Lalah Hathaway: Everything Is Everything

It is no easy achievement living up to a show business name, especially if that name is legendary. R&B singers across the board can attest to the name “Hathaway” as being one of the genres most recognizable and well-respected. Troubled as his life may have been here on this earth, Donny Hathaway left behind a […]

It is no easy achievement living up to a show business name, especially if that name is legendary. R&B singers across the board can attest to the name “Hathaway” as being one of the genres most recognizable and well-respected. Troubled as his life may have been here on this earth, Donny Hathaway left behind a remarkable legacy as one of the most gifted singer/songwriters to ever grace the mic. A child prodigy, he studied music at Howard University and became a sought-after musician and composer. Music greats Curtis Mayfield, Aretha Franklin, Jerry Butler and Roberta Flack were just a few who were blessed to experience Donny’s undeniable talent.

This cannot be an easy shadow to emerge from, but Donny’s eldest daughter Lalah continues to make her way, following in her father’s footsteps as a true musician, singer and songwriter. Though she was officially introduced to us in 1990 with her self-titled album, Ms. Hathaway has been recently thrust back into the musical forefront as a standout on the tribute album to Luther Vandross, Forever, For Always, For Luther. With her sultry rendition of the Luther classic, “Forever, For Always, For Love”, Lalah proves that she has the musical DNA to go along with her famous surname.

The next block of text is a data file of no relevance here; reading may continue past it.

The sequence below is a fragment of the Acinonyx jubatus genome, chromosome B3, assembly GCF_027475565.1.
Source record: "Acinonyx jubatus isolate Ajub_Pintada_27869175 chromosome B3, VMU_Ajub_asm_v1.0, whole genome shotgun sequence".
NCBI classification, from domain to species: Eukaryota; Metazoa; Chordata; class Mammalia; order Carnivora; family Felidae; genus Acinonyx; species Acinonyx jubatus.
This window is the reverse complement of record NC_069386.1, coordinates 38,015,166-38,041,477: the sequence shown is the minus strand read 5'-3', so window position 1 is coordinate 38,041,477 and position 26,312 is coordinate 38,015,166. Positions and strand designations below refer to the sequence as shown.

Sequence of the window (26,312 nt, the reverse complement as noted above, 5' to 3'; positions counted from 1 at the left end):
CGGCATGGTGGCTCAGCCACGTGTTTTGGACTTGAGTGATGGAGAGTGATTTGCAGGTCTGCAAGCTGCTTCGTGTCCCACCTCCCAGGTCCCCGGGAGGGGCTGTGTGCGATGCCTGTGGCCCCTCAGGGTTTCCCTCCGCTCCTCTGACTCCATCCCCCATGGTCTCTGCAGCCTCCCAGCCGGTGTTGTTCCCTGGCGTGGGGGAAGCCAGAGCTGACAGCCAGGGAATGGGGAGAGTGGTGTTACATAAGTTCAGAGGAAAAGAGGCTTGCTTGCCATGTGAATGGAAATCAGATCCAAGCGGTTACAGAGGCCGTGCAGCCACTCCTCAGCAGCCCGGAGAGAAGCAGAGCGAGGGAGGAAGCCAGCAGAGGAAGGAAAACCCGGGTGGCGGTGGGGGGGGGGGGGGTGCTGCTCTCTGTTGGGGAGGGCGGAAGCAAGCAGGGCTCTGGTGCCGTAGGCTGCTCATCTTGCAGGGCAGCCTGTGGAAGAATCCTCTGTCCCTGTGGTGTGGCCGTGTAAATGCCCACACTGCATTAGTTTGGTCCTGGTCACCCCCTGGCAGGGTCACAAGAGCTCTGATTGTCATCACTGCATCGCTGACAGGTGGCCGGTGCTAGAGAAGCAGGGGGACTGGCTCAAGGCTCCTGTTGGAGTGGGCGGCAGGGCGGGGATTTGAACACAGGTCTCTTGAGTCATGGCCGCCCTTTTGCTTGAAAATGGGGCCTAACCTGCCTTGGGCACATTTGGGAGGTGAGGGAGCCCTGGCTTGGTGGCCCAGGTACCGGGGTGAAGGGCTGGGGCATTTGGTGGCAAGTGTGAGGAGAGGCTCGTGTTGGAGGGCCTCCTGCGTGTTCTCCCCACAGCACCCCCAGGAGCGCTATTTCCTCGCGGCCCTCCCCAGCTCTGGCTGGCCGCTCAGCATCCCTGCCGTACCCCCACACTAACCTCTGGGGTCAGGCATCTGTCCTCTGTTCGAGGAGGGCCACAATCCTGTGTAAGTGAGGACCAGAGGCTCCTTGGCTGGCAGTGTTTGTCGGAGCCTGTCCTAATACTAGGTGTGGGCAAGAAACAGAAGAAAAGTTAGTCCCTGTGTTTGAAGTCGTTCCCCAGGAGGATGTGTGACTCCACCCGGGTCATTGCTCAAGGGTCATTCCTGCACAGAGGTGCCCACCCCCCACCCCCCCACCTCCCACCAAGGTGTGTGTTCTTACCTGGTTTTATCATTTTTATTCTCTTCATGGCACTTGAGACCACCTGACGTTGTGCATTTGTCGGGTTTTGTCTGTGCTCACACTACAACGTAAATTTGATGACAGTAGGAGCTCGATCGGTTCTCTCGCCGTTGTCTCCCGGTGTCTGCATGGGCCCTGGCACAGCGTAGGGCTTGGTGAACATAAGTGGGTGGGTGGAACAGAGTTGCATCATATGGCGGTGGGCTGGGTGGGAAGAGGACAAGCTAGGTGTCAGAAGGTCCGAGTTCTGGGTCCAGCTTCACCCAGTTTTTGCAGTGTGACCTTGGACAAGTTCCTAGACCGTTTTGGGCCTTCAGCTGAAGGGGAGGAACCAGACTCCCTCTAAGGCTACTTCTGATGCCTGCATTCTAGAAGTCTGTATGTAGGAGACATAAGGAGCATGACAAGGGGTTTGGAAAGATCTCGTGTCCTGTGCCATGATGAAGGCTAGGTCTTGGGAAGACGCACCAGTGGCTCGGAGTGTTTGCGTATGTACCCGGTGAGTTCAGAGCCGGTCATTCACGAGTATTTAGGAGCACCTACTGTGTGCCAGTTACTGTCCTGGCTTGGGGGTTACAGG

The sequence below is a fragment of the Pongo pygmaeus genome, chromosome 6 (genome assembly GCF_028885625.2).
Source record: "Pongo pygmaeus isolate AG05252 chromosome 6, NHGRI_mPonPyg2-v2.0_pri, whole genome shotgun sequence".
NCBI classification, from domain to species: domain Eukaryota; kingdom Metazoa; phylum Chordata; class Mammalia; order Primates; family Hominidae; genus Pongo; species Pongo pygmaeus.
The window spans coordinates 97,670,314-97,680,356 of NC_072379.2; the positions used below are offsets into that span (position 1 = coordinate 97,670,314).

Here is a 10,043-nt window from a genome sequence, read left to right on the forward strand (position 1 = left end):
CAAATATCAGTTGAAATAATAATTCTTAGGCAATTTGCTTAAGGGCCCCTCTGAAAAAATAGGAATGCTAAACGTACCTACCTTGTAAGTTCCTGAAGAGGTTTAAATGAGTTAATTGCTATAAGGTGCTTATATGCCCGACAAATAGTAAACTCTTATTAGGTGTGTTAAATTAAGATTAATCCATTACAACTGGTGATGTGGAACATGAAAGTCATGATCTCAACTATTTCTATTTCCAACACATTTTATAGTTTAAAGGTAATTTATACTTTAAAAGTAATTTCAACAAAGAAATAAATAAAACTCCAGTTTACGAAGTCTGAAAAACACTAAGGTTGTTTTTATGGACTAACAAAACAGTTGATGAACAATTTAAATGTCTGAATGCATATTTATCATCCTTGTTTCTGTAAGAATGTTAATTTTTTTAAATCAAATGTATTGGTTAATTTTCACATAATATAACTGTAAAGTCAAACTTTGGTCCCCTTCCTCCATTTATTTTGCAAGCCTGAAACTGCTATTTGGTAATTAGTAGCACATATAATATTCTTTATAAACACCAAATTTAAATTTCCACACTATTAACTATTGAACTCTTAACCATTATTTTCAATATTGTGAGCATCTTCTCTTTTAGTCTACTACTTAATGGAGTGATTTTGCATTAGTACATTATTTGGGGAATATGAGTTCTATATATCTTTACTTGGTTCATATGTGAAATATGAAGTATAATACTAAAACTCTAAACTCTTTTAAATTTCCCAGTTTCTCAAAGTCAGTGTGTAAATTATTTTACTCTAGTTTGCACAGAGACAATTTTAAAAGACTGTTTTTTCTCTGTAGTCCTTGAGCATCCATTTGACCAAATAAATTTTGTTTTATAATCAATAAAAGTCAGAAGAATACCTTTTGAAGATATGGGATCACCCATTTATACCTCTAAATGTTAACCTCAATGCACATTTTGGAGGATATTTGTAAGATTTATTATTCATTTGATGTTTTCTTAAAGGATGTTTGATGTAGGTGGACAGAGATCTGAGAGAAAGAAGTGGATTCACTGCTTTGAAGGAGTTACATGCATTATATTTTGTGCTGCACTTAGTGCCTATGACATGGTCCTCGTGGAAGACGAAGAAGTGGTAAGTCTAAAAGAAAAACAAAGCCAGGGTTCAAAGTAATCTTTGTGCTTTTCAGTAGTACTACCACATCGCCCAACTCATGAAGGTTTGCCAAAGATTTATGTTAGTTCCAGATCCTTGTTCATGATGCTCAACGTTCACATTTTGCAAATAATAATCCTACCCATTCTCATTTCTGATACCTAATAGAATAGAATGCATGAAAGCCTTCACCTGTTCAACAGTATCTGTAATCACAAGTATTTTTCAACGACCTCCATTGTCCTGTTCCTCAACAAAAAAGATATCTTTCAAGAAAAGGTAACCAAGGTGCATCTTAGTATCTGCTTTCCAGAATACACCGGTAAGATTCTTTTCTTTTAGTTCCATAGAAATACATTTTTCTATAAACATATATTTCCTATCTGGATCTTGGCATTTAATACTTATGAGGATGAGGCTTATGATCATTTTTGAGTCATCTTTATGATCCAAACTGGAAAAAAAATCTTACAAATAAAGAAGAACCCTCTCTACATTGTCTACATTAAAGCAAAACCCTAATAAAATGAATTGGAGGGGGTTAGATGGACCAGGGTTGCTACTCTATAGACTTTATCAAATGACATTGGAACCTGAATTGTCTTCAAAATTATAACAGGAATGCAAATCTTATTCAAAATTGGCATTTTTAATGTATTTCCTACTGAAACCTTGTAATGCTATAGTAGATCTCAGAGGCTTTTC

Though she may not be your standard Top 100 artist, Lalah believes technology to be music’s “revolution,” providing a new alternative to expose savvy young people to her artistry. We had the pleasure to speak with Ms. Hathaway about her views while she was in New York City, in between tour dates with Eric Benet. Alternatives: Sometimes having a famous parent can be seen as a blessing and other times, somewhat of a curse. What was your experience growing up with such a famous father?

Lalah Hathaway: Well, growing up I don’t know if I realized he was such a famous father. It didn’t really dawn on me until I got to college. All my life people tried to get close to me because of that, but it was never anything that I was really conscious of, or really aware of, until college – so it never really affected me in that way as a kid.